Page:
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Both Sides Of The Aisle Agree: SHORT STINKS!


I couldn't have said it better myself

This photograph pretty well summed up the feelings of all Senators fans this September evening, the last game the team would ever play in Washington. The next day, movers showed up at the team's Spartan offices [Bob Short was cheap on and off the field] and packed the team for its trip to Dallas-Ft.Worth. Although we all saw it coming, we were still stunned by this move.

Robert Short had done this sort of thing before. He overborrowed to purchase the Minneapolis Lakers, signed Hot Rod Hundley to bring in the fans, and then left for "greener pastures" when the creditors started making noise [What? You thought the Lakers began in L.A.? Lakers -- Minnesota -- 10,000 lakes? Aah. Beginning to make sense now, huh? :)

Fast forward eleven years to 1968. Bob Short buys the team for [if I remember] Nine million dollars, too high a price for the moribund Nats. Again, he borrowed heavily to come up with the down payment, leaving little cash reserves to run the team. To create a cashflow, the Senators had the highest ticket prices during Short's three year run in D.C. Any wonder why the Senators had an attendance problem?

Following that magical 86-76 1969 season, Bob Short appeared on a WTOP-9 baseball special a few days before spring training began in Pompano Beach the next year. I'll never forget what he said: "I see no reason why the Senators can't have a Mets type season here in Washington in 1970" [the Mets had come from nowhere to win the series in '69]. That sounded a lot like a GM saying "the manager's job is safe." Short traded Kenny McMullen to the Angels very early in the season and it was all down hill from there.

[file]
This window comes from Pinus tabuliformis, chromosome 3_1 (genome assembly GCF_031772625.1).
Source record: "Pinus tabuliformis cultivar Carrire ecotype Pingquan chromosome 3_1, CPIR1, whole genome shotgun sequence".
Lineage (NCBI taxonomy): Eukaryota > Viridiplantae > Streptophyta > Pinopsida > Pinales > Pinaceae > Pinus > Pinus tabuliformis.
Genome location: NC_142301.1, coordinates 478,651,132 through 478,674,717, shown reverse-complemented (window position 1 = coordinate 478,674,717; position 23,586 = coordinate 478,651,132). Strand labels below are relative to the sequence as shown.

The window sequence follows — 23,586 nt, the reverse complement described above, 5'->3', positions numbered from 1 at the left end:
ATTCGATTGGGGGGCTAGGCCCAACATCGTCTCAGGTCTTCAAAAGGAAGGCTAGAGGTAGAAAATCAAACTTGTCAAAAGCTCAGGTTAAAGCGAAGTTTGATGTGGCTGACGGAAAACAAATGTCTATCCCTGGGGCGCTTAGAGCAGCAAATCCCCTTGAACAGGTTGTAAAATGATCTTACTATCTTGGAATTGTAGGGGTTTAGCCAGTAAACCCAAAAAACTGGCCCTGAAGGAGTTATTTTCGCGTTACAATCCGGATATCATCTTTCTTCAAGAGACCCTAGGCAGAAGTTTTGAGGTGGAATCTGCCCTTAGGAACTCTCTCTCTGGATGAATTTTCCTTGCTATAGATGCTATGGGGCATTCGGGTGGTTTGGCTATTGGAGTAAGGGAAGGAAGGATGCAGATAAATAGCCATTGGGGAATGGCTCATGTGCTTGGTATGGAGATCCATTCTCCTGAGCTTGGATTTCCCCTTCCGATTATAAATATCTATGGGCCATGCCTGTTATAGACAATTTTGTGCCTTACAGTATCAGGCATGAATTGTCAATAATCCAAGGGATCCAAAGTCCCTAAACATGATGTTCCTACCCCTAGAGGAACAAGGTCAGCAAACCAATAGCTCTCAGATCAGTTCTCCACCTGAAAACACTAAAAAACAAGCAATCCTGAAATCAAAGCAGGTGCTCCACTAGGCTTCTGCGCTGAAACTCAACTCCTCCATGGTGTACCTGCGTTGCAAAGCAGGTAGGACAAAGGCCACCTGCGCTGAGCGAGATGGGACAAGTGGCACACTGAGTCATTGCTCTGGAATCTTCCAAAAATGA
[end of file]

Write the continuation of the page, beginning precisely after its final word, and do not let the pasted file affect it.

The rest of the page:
Denny McLain was the top pitcher in the American League during the latter half of the 1960s. He was the first pitcher to win 30 games since Dizzy Dean, and won the Cy Young award in 1968, and shared it with Baltimore's Mike Cuellar in 1969. He was a twenty game winner the next year, but by 1970, he became a latter day Milton Bradley. He was suspended during the 1970 season. There were whispers about gamblers and alcoholism. The Tigers tried to trade him to anyone who would have him, but no one was willing to take a chance. No one, that is, except Bob Short.

Bob Short traded the entire left side of his infield, one of his best pitchers and a good pitcher for McLain and a bunch of guys named Joe. Just after the trade, Johnny Holiday interviewed him, and the issue of his mental health came up. McLain said, "Johnny, I've been given a certificate from two different shrinks that says I'm not crazy. Do you have a certificate like that Johnny?" I knew we were in trouble. 1971 had that same feel of all of those early 1960 teams: no wins and no hope. Our best players were in Detroit. Joe Coleman won 20 games for the Tigers, 10 more than Denny McLain won for the Senators.

I still think that Bob Short made that trade to gut his team so fans wouldn't come to RFK, so he could whine to Bowie Kuhn that he had to, he just had to move to Turnpike Stadium [later enlarged and renamed] and become the Rangers. So arrogant was Short that the new Rangers logo had the first letter "R" and the last letter "S" capitalized, his initials. Typical. See a picture of Bob Short moving his team here.Today, baseball fans watch the movie "Major League," a story of a greedy owner that gets rid of all of her good players so she could move her team, and everyone probably says, "Man, that could never happen."

Truth is stranger than fiction.
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